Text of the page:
The Column of Lasting Insignificance: June 14, 2008
TODAY, WITH VIOLENCE falling in general, it’s oil-producing states that make up a growing fraction of all the world’s conflict-ridden countries, asserts Michael L. Ross. “Oil often wreaks havoc on a country’s economy and politics, makes it easier for insurgents to fund their rebellions, and aggravates ethnic grievances,” he writes in Foreign Affairs. “The world’s thirst for oil immunizes petroleum-rich governments from the kind of pressure that might otherwise bring them to the bargaining table.” Although some governments are too busy profiting from corruption and crushing their opponents, Ross says, one way to reduce the problem would be if the oil companies teamed up with more service companies to conduct anti-malaria campaigns or help to build schools and irrigation projects. And the “volatility of prices” which constantly soar and crash could be changed “so that the oil companies bear more of the risk and governments bear less.”
WILDCATTERS ARE BACK now that the price of oil makes it again worthwhile to set up a drilling rig in somebody’s backyard. “For all the talk about Big Oil,” reports Smart Money, “the major companies drill almost exclusively offshore and internationally — more than 90% of the drilling in the U.S. last year was done by independents.” Once again the Texas town of Midland — where George W. Bush headed in search of oil — is the center of what’s known as “stripper wells,” those that produce less than 10 barrels a day. Yet even as they capitalize on roaring prices, the mag says, these independent operators know that flush times, like the deposits themselves, aren’t likely to last long. “We’re in the last five minutes of the Easter egg hunt,” ruefully remarks second-generation wildcatter Ted Collins Jr. who has just dropped $1.6 million for the right to drill for that Texas Tea.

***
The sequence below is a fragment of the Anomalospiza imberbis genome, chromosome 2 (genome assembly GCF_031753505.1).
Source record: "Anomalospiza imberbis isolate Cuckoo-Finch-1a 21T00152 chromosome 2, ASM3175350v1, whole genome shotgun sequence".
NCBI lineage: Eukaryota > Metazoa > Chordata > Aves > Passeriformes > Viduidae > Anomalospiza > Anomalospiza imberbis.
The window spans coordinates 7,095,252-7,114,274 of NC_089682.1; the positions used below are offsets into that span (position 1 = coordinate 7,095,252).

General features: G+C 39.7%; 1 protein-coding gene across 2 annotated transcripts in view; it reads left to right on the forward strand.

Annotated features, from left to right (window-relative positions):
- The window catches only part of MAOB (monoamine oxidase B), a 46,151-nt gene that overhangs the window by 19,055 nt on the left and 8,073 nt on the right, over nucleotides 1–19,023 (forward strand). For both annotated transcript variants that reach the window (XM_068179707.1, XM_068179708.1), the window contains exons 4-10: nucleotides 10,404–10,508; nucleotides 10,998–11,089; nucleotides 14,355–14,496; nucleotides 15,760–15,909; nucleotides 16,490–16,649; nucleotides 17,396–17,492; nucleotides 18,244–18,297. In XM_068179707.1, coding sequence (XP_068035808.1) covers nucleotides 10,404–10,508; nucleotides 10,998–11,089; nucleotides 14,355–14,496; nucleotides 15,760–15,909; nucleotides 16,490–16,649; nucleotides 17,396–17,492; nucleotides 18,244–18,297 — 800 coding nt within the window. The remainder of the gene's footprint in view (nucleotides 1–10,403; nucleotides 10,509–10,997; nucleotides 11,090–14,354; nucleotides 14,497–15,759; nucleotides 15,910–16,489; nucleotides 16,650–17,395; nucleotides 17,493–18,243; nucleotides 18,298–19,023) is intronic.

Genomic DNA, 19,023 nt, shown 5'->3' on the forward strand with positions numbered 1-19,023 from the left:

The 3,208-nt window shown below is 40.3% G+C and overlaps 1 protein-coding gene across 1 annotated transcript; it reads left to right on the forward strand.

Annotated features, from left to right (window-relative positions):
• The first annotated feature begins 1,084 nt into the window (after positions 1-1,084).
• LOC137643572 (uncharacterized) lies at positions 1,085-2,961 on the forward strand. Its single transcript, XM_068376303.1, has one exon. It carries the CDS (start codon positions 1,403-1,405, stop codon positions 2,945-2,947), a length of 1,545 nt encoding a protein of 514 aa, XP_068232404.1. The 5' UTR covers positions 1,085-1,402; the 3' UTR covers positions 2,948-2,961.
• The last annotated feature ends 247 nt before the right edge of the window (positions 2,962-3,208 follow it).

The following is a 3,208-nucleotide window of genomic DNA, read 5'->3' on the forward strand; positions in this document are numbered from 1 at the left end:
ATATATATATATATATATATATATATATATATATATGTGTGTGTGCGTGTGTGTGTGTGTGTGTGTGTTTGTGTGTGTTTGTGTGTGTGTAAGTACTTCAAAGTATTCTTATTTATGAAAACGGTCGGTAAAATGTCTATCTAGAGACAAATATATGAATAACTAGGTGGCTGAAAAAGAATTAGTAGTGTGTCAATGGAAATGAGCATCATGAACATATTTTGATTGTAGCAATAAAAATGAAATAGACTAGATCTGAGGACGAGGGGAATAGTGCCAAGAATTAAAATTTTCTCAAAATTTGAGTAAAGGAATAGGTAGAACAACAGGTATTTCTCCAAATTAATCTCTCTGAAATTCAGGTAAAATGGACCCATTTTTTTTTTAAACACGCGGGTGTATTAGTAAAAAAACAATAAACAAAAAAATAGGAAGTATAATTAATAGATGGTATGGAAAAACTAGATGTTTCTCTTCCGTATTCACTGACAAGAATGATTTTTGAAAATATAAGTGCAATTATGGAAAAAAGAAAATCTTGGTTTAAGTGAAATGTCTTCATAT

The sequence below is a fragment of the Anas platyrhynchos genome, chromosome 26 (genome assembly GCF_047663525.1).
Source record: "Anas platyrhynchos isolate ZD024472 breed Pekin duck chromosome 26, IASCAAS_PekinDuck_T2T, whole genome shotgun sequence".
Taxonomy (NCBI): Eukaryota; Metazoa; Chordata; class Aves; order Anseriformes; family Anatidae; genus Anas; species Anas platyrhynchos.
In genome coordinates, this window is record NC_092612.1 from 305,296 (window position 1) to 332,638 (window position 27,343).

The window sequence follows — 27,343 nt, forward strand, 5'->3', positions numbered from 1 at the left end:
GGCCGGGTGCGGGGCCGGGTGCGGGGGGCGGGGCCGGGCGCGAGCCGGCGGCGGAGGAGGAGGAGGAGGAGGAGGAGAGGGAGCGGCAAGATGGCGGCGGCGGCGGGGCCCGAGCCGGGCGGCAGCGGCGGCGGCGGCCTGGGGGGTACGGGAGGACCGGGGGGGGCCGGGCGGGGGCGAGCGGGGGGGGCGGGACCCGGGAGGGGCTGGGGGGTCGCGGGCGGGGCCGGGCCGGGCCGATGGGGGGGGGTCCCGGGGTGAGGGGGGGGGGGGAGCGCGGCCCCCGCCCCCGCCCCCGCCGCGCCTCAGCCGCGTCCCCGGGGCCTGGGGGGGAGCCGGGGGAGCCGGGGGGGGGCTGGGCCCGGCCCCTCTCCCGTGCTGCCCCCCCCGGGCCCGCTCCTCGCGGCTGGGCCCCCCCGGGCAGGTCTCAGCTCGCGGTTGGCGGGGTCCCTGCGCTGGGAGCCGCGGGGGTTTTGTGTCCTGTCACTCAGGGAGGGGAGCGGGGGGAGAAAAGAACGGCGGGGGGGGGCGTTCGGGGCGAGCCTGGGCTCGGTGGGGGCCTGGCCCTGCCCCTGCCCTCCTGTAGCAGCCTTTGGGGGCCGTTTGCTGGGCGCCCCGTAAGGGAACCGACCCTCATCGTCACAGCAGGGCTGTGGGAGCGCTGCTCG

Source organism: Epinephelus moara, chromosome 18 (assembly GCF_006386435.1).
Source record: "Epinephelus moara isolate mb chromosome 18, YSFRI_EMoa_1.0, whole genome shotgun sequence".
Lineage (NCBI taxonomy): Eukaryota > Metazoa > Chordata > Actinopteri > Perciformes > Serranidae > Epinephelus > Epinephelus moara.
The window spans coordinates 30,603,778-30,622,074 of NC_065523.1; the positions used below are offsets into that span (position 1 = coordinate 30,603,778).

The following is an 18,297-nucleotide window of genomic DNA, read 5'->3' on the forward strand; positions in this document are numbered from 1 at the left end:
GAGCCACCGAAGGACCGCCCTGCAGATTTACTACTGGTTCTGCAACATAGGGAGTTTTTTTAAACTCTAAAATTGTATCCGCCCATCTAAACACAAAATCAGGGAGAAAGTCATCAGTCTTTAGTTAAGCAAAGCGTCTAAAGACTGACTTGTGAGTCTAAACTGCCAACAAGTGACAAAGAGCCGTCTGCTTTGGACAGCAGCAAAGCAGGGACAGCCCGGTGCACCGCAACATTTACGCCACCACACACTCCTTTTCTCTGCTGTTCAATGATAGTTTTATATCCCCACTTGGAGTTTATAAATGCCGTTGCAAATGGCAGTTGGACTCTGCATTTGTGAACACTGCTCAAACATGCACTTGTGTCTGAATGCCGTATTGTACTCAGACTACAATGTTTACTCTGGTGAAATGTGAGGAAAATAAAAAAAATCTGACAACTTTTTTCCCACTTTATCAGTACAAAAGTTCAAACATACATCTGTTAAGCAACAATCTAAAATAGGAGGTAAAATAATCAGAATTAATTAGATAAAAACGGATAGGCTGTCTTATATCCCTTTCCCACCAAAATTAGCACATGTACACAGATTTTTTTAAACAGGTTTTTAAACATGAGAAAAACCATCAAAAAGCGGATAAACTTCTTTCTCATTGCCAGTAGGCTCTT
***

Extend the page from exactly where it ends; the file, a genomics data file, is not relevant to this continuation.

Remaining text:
A DIAMOND DAGGER in a plush-lined case was handed over by the Crime Writer’s Association to Santa Barbara’s Sue Grafton during her visit to London to promote the 20th crime fiction novel, T is for Trespass, in the A-Z series on which she embarked with A is for Alibi in 1982. She paid tribute to an earlier awardee, her “favorite writer of all time, Elmore Leonard,” and said she’s also had encouragement from a fellow schoolmate, Hunter Thompson, although he was “more likely to offer advice on the best drugs to buy than how to write.”
SLOT MACHINE TECHNOLOGY is about to make a giant leap into the future with the help of the innovative game industry. Even a traditional slot machine, costing $12,000, nets at least $2000 a day, and when things like Star Trek machines with progressive story levels are added they will be even more rewarding. Bally is planning to install television screens on new slots so gamblers can watch college football games as they play.
WHEN QUEEN ELIZABETH’S grandson Peter Phillips — son of Princess Ann — married his Canadian bride, Autumn Kelly, last month the wedding pictures of the entire Royal family were sold to Hello! Magazine for $1million, prompting cries of “greed and vulgarity” from at least one London newsman. And a letter in the Daily Telegraph asked: “Has Peter Phillips become the first person who has actually managed to sell his grandmother?”